The population of the State of Israel has increased 2.1% since last year, according to a report released in time for Rosh Hashanah by the Central Bureau of Statistics.
Today, there are 9.1 million citizens of Israel, of which some 6.7 million (74%) are Jewish, the report shows. The country’s citizens also include 1.9 million Arabs (21%) and 0.4% of “others,” including Christians and those of other minority groups.
A women holds up a sign against anti-Semitism at a rally in New York City on Sept. 22, 2019. Photo: Rhonda Hodas Hack.
JNS.org – Hundreds of demonstrators rallied in front of City Hall in New York on Sunday, calling on New York City Mayor Bill de Blasio and other municipal leaders, as well as those on the national level, to act against antisemitism and the wave of antisemitic hate crimes taking place against the Orthodox Jewish community.
The beach in Tel Aviv, Israel, May 17, 2019. Photo: Reuters / Ammar Awad.
On the eve of the holiday of Rosh Hashanah, ushering in the Jewish year of 5780, Israel’s Central Bureau of Statistics released its traditional end-of-the-year findings.
Israel’s population now stands at 9.092 million people — 6.744 million (74.2 percent) of whom are Jews, with 1.907 million (21 percent) Arabs and 441,000 (4.8 percent) listed as “other.”
Drew Seigla and Stephanie Lynne Mason. Photo: Instagram.
Drew Seigla and Stephanie Lynne Mason play Pertshik and Hodl, whose love story takes them all the way to Siberia in the award-winning show by the National Yiddish Theatre.
Sep 30, 2019 0Jeremy Hunt, the British Foreign secretary, has recently commissioned a report on the persecution of Christians, most acutely occurring in the Muslim World, and especially in the Arab/Muslim...
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“There is nothing more deceptive than an obvious fact.” — Sherlock Holmes, The Boscombe Valley Mystery
“Israel must, in the most blunt and clear way possible, illustrate to Washington that the prosperity of Jordan is a first-rate Israeli security and strategic interest.” — Former head of Mossad Ephraim Halevy at “Between Jerusalem and Amman: 25 Years Since the Signing of the Peace Agreement Between Israel and the Hashemite Kingdom of Jordan,” Institute for National Security Studies, Sept. 25, 2019.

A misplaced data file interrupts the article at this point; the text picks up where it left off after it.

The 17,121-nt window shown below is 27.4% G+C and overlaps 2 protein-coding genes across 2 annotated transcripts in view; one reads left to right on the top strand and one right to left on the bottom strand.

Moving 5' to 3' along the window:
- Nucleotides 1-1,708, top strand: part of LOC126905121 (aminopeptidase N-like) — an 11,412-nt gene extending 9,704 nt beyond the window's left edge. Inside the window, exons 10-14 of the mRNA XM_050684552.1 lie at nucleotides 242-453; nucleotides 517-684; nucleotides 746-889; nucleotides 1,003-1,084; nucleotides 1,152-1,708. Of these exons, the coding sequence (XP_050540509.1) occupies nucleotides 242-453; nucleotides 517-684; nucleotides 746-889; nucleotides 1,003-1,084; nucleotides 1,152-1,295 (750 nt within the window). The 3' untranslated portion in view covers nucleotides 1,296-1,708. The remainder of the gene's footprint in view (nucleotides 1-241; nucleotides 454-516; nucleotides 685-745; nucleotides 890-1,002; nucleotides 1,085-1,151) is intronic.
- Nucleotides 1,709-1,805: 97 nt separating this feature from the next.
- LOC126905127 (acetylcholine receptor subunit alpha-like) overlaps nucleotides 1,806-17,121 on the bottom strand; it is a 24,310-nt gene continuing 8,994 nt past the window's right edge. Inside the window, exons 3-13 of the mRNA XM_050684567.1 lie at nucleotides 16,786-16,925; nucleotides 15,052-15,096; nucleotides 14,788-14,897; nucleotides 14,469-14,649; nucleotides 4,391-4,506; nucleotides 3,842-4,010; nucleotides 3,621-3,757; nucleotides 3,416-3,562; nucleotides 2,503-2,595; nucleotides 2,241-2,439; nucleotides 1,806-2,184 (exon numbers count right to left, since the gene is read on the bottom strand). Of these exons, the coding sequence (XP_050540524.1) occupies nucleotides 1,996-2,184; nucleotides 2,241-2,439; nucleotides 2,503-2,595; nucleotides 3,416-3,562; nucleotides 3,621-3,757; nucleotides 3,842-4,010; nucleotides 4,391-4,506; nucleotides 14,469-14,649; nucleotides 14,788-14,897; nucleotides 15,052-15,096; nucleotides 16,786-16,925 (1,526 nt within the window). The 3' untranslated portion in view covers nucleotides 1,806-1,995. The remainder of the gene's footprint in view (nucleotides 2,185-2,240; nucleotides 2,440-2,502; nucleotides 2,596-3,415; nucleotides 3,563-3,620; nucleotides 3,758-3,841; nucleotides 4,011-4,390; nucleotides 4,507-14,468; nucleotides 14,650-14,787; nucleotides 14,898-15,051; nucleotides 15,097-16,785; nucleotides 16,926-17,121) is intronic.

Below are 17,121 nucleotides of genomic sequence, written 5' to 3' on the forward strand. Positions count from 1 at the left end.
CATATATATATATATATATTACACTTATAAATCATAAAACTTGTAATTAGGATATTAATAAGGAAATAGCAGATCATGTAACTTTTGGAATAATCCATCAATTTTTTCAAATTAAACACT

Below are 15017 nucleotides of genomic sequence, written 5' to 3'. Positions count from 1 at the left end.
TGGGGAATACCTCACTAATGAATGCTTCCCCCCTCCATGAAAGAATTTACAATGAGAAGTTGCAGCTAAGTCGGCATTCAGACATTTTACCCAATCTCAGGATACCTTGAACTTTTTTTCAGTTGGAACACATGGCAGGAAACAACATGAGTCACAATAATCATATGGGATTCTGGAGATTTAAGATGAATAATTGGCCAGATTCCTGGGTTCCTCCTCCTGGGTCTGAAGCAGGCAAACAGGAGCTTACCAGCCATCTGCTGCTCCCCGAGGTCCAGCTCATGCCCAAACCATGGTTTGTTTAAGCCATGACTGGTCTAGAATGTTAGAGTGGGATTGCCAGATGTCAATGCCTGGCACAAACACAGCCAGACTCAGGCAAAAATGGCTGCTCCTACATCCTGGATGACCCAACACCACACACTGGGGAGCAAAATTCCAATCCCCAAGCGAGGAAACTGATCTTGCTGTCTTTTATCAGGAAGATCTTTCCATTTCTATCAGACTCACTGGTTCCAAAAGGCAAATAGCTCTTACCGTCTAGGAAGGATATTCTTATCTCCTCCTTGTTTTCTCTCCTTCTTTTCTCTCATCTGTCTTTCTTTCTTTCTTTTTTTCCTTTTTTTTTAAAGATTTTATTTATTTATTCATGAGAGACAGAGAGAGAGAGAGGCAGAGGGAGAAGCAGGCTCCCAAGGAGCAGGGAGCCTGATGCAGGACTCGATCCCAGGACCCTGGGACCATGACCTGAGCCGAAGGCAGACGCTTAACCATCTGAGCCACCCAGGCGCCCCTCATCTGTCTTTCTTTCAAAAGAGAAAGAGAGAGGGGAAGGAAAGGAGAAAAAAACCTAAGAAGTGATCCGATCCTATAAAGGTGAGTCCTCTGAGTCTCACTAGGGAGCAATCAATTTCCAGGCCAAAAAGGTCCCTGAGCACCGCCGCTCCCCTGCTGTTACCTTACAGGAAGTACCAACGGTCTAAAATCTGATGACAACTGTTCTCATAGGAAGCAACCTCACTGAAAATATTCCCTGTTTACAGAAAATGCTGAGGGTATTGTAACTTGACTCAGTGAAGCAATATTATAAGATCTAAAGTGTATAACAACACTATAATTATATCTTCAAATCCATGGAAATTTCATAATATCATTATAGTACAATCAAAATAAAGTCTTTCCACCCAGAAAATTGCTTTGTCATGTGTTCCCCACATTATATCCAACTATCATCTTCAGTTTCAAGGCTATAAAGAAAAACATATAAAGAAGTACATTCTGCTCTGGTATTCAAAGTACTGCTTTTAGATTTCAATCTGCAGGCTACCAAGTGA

A thought came to mind the other day.
For all the bluster about Judaism and anti-Semitism in America, I am not convinced that far-out-left and liberal young Jews, who have been very strident and even threatening on Israel-related issues and local American political battles, have done much on the ground to confront and quash, one way or another, attacks on Jews. They have portrayed themselves as gliding along a moral highway but have permitted immoral actions to exist quite close to home, far from Gaza (did any of them recite a public Kaddish in the town square for murdered and injured Jews, or their damaged and desecrated property)?
One of the hallmark features of Yom Kippur are the communal sins which we need to repent for. Most Jews focus on what we have done personally towards G-d and towards others. Little thought is given to how we could be better as a community. Or the sins we bear as a community.
However, the communal recitation of the Al Chet, repeated over and over on Yom Kippur is to drive the point home that we are responsible for one another
Incoming freshman Member of Knesset from the leftist, Democratic Union list, Yair Golan, did it again. Golan’s constant delegitimization of his political opponents on the right, smacks of the same delegitimization that tyrants, dictators, demagogues and assorted totalitarians always use, just before the Putsch.
In that regard, he’s right when he said recently, “I’m reminding people that the Nazis came to power democratically, so we have to be careful, very careful, so that radicals with a messianic view won’t exploit Israeli democracy to replace the system of government.” Think “
As Israeli frustration mounts about violence coming out of Gaza, the idea of a ground invasion, and once and for all to finish with Hamas aggression, becomes more appealing. Israeli Prime Minister Benjamin Netanyahu has endorsed this approach, saying, “There probably won’t be a choice but to topple the Hamas regime.” While sympathetic to this impulse, I worry that too much attention is paid to tactics and not enough to goals. The result could be harmful to Israel.